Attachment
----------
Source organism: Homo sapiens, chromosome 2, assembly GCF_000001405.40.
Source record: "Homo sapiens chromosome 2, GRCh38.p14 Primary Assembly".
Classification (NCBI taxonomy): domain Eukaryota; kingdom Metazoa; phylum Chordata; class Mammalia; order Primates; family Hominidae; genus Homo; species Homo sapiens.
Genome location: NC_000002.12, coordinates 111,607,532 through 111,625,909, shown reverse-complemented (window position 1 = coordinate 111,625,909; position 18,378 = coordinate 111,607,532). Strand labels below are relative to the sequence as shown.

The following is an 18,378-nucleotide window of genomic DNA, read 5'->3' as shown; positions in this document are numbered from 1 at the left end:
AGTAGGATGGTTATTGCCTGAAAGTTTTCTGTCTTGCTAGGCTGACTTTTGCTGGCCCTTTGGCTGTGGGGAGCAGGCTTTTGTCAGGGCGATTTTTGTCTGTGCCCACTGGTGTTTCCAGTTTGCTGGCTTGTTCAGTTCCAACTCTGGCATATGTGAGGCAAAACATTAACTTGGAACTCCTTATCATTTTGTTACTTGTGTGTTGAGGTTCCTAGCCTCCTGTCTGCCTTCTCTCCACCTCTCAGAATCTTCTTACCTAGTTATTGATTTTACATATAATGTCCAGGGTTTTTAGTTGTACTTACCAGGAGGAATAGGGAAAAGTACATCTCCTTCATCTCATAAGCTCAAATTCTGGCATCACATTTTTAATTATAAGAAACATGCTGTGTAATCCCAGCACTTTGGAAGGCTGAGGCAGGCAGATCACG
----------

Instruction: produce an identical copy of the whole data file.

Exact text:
Source organism: Homo sapiens, chromosome 2, assembly GCF_000001405.40.
Source record: "Homo sapiens chromosome 2, GRCh38.p14 Primary Assembly".
Classification (NCBI taxonomy): domain Eukaryota; kingdom Metazoa; phylum Chordata; class Mammalia; order Primates; family Hominidae; genus Homo; species Homo sapiens.
Genome location: NC_000002.12, coordinates 111,607,532 through 111,625,909, shown reverse-complemented (window position 1 = coordinate 111,625,909; position 18,378 = coordinate 111,607,532). Strand labels below are relative to the sequence as shown.

The following is an 18,378-nucleotide window of genomic DNA, read 5'->3' as shown; positions in this document are numbered from 1 at the left end:
AGTAGGATGGTTATTGCCTGAAAGTTTTCTGTCTTGCTAGGCTGACTTTTGCTGGCCCTTTGGCTGTGGGGAGCAGGCTTTTGTCAGGGCGATTTTTGTCTGTGCCCACTGGTGTTTCCAGTTTGCTGGCTTGTTCAGTTCCAACTCTGGCATATGTGAGGCAAAACATTAACTTGGAACTCCTTATCATTTTGTTACTTGTGTGTTGAGGTTCCTAGCCTCCTGTCTGCCTTCTCTCCACCTCTCAGAATCTTCTTACCTAGTTATTGATTTTACATATAATGTCCAGGGTTTTTAGTTGTACTTACCAGGAGGAATAGGGAAAAGTACATCTCCTTCATCTCATAAGCTCAAATTCTGGCATCACATTTTTAATTATAAGAAACATGCTGTGTAATCCCAGCACTTTGGAAGGCTGAGGCAGGCAGATCACG